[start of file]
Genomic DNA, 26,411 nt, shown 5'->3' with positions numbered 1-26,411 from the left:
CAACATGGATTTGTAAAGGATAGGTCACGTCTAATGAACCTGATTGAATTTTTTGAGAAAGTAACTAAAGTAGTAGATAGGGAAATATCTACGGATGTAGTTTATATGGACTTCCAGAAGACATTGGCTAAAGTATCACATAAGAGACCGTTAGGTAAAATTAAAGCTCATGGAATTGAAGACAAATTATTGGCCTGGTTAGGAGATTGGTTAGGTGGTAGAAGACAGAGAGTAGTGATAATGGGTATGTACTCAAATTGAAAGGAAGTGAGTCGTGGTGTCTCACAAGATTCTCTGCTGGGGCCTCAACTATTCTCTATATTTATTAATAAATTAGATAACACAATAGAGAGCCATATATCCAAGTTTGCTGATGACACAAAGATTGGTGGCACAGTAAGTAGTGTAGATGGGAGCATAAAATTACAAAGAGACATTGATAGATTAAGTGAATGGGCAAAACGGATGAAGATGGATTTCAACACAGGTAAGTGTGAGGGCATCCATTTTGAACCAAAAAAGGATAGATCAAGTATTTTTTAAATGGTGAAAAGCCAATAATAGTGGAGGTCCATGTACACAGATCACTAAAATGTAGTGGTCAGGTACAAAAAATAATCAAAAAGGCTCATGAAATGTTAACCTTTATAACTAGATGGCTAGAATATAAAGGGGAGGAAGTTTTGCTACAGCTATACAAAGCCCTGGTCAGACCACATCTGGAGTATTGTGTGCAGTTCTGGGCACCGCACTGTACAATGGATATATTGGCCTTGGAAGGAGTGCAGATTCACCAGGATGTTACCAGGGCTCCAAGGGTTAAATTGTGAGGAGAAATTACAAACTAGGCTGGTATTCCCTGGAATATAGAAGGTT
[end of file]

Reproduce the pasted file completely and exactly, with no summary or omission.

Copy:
Genomic DNA, 26,411 nt, shown 5'->3' with positions numbered 1-26,411 from the left:
CAACATGGATTTGTAAAGGATAGGTCACGTCTAATGAACCTGATTGAATTTTTTGAGAAAGTAACTAAAGTAGTAGATAGGGAAATATCTACGGATGTAGTTTATATGGACTTCCAGAAGACATTGGCTAAAGTATCACATAAGAGACCGTTAGGTAAAATTAAAGCTCATGGAATTGAAGACAAATTATTGGCCTGGTTAGGAGATTGGTTAGGTGGTAGAAGACAGAGAGTAGTGATAATGGGTATGTACTCAAATTGAAAGGAAGTGAGTCGTGGTGTCTCACAAGATTCTCTGCTGGGGCCTCAACTATTCTCTATATTTATTAATAAATTAGATAACACAATAGAGAGCCATATATCCAAGTTTGCTGATGACACAAAGATTGGTGGCACAGTAAGTAGTGTAGATGGGAGCATAAAATTACAAAGAGACATTGATAGATTAAGTGAATGGGCAAAACGGATGAAGATGGATTTCAACACAGGTAAGTGTGAGGGCATCCATTTTGAACCAAAAAAGGATAGATCAAGTATTTTTTAAATGGTGAAAAGCCAATAATAGTGGAGGTCCATGTACACAGATCACTAAAATGTAGTGGTCAGGTACAAAAAATAATCAAAAAGGCTCATGAAATGTTAACCTTTATAACTAGATGGCTAGAATATAAAGGGGAGGAAGTTTTGCTACAGCTATACAAAGCCCTGGTCAGACCACATCTGGAGTATTGTGTGCAGTTCTGGGCACCGCACTGTACAATGGATATATTGGCCTTGGAAGGAGTGCAGATTCACCAGGATGTTACCAGGGCTCCAAGGGTTAAATTGTGAGGAGAAATTACAAACTAGGCTGGTATTCCCTGGAATATAGAAGGTT